Currently viewing the category: "Stoneflies and Snowflies"
What's That Bug? does not endorse extermination

Subject:  Found dozens dead by the river
Geographic location of the bug:  Western Massachusetts
Date: 08/14/2019
Time: 08:45 AM EDT
Your letter to the bugman:  Hello bugman-
I was walking by the river this morning and found dozens of these bugs dead on small rocks. I cannot identify them. Do you know what they are? And is it normal to come across what seems like a mass death? Thanks for any insight you can provide and keep up the amazing work!
How you want your letter signed:  Best wishes, Lucy

Stonefly Exuviae

Dear Lucy,
These are not dead insects.  They are the exuviae or shed exoskeletons of Stonefly naiads.  The aquatic larvae of Stonflies are aquatic, and when they approach maturity, they climb out of the water and molt for the final time, emerging as winged adults.  You did not encounter a “mass death” but rather, evidence of a mass emergence.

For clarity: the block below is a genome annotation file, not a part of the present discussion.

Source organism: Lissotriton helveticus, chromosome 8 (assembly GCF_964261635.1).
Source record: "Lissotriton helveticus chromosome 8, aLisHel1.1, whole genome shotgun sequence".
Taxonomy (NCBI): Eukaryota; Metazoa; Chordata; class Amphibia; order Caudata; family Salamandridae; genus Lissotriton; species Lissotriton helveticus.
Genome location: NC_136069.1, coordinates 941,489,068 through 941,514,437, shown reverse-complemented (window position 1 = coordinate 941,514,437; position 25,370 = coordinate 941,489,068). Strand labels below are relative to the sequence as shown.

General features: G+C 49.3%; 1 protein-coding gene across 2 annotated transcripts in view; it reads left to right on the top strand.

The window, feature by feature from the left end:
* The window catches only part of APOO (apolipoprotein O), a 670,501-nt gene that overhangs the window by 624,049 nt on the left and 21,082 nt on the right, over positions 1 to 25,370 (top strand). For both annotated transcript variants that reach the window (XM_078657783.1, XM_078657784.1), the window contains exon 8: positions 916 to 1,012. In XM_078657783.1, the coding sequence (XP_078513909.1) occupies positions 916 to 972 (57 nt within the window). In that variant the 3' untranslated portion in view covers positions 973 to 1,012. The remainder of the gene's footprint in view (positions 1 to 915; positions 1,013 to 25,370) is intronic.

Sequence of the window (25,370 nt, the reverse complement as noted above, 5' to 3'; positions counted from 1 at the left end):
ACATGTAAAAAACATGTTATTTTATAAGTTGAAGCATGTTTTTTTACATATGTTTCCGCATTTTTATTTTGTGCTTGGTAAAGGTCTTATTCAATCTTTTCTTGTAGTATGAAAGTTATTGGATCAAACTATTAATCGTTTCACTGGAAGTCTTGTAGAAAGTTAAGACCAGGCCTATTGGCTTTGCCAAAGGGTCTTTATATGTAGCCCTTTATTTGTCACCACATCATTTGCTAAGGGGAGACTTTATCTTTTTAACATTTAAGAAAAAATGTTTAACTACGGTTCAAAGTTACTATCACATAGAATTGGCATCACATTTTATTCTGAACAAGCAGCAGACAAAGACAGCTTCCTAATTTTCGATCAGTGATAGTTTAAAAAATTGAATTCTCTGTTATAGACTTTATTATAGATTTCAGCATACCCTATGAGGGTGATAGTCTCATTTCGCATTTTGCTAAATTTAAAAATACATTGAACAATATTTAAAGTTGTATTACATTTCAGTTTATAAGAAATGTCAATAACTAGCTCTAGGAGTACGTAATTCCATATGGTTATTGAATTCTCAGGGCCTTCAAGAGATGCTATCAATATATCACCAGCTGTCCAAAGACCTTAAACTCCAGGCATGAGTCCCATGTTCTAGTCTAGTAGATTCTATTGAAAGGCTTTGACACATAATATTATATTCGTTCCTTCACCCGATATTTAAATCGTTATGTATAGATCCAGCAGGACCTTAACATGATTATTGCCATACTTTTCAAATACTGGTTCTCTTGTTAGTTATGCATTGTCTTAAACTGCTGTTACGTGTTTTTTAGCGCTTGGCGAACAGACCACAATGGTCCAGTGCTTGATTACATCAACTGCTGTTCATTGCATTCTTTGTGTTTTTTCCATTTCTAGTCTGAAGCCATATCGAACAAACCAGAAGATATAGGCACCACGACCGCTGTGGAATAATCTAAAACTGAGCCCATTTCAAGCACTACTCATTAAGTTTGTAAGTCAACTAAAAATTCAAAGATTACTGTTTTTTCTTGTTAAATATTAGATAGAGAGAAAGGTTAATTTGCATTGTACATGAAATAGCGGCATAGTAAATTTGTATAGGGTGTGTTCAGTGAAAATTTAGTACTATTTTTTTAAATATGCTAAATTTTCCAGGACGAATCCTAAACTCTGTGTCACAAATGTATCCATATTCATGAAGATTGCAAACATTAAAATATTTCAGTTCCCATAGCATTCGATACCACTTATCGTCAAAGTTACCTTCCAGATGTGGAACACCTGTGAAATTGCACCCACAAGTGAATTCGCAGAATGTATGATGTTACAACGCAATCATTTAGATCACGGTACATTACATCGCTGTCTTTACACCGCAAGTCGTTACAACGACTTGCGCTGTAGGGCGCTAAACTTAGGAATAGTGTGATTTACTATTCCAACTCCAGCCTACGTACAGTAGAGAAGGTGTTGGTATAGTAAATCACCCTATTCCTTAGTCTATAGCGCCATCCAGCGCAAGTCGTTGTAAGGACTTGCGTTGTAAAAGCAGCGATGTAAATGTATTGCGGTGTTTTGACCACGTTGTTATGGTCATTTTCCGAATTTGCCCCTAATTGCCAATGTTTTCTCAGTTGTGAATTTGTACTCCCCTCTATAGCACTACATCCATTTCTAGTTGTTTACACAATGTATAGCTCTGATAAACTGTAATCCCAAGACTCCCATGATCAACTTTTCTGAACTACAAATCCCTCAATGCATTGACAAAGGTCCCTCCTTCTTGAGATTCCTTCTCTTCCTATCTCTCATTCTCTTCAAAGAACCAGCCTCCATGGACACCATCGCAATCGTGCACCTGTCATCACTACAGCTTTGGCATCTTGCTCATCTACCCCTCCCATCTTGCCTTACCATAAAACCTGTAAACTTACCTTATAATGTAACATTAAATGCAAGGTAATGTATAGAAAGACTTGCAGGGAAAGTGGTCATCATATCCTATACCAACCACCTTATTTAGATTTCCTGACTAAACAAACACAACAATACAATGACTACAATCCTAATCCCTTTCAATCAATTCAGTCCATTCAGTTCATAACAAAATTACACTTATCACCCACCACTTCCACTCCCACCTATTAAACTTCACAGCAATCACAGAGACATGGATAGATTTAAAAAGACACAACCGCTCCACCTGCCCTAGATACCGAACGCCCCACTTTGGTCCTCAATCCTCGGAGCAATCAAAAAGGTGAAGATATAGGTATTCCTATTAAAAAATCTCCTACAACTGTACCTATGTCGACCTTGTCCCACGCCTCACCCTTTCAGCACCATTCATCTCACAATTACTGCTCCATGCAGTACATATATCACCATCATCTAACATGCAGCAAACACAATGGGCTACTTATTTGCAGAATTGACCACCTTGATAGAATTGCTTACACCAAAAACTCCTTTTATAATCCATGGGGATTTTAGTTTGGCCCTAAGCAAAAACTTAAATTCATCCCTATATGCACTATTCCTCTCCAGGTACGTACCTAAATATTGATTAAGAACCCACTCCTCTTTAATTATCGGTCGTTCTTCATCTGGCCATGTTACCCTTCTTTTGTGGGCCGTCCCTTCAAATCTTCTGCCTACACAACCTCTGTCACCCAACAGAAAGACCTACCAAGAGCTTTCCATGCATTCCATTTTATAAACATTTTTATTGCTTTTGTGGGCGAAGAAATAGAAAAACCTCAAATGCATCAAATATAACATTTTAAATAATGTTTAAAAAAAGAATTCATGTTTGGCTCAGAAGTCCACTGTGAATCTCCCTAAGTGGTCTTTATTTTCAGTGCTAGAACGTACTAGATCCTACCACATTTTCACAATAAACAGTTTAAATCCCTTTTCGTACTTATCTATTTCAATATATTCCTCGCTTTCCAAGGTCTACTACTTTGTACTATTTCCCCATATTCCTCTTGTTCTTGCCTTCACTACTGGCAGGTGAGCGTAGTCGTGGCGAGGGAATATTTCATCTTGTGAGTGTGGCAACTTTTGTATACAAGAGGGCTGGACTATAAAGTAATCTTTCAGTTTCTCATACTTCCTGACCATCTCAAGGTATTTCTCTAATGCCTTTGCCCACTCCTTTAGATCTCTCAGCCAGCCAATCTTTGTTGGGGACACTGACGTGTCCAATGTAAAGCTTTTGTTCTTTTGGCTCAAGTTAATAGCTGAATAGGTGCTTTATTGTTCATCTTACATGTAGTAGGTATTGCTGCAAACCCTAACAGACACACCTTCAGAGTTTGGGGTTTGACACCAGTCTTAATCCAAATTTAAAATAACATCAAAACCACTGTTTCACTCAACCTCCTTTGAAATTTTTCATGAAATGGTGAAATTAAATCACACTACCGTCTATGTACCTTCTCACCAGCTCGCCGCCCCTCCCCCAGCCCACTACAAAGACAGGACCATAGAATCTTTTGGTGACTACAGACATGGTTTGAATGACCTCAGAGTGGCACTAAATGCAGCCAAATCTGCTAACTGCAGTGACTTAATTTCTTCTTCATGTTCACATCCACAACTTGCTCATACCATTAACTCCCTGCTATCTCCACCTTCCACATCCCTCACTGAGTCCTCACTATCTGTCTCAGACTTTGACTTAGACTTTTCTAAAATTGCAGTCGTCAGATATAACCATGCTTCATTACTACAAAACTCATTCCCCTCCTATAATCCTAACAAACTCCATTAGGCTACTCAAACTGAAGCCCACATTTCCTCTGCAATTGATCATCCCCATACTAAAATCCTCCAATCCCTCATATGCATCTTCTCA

That is amazing! Thanks so much for letting me know. I’ll read up on this. So cool…
Every day in the woods is a new adventure. So much to learn and be awed by.
Thanks again for taking time to explain. I truly appreciate it.
Warmest regards,
Lucy
What's That Bug? does not endorse extermination

Subject:  Antlion maybe
Geographic location of the bug:  west Delores River, fir tree trunk near flooded river
Date: 07/09/2019
Time: 12:34 PM EDT
Your letter to the bugman:  I would like an identification on what is probably a mature ant lion of south western Colorado at a picnic area 10 feet from the stream.